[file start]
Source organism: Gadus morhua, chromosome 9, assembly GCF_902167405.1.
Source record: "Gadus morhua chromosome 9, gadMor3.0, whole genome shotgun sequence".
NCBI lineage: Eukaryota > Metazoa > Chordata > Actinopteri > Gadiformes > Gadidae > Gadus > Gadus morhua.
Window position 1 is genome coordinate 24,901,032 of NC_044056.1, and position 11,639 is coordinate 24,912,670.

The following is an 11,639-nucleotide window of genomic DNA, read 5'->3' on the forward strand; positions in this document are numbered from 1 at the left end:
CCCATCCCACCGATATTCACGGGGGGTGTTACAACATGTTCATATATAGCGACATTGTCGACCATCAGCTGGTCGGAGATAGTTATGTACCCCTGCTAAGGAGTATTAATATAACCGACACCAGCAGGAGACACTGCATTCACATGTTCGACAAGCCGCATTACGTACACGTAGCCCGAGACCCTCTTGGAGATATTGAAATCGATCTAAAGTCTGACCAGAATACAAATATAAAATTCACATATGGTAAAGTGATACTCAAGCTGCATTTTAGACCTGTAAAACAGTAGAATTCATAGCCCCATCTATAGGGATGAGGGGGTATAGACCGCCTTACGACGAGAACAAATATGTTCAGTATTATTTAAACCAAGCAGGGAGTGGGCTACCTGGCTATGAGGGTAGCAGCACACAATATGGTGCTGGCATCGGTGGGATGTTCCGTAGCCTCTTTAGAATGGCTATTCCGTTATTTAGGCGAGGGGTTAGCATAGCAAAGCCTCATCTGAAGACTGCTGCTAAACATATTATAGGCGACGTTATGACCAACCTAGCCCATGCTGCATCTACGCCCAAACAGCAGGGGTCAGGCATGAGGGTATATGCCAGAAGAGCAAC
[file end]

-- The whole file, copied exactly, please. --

Source organism: Gadus morhua, chromosome 9, assembly GCF_902167405.1.
Source record: "Gadus morhua chromosome 9, gadMor3.0, whole genome shotgun sequence".
NCBI lineage: Eukaryota > Metazoa > Chordata > Actinopteri > Gadiformes > Gadidae > Gadus > Gadus morhua.
Window position 1 is genome coordinate 24,901,032 of NC_044056.1, and position 11,639 is coordinate 24,912,670.

The following is an 11,639-nucleotide window of genomic DNA, read 5'->3' on the forward strand; positions in this document are numbered from 1 at the left end:
CCCATCCCACCGATATTCACGGGGGGTGTTACAACATGTTCATATATAGCGACATTGTCGACCATCAGCTGGTCGGAGATAGTTATGTACCCCTGCTAAGGAGTATTAATATAACCGACACCAGCAGGAGACACTGCATTCACATGTTCGACAAGCCGCATTACGTACACGTAGCCCGAGACCCTCTTGGAGATATTGAAATCGATCTAAAGTCTGACCAGAATACAAATATAAAATTCACATATGGTAAAGTGATACTCAAGCTGCATTTTAGACCTGTAAAACAGTAGAATTCATAGCCCCATCTATAGGGATGAGGGGGTATAGACCGCCTTACGACGAGAACAAATATGTTCAGTATTATTTAAACCAAGCAGGGAGTGGGCTACCTGGCTATGAGGGTAGCAGCACACAATATGGTGCTGGCATCGGTGGGATGTTCCGTAGCCTCTTTAGAATGGCTATTCCGTTATTTAGGCGAGGGGTTAGCATAGCAAAGCCTCATCTGAAGACTGCTGCTAAACATATTATAGGCGACGTTATGACCAACCTAGCCCATGCTGCATCTACGCCCAAACAGCAGGGGTCAGGCATGAGGGTATATGCCAGAAGAGCAAC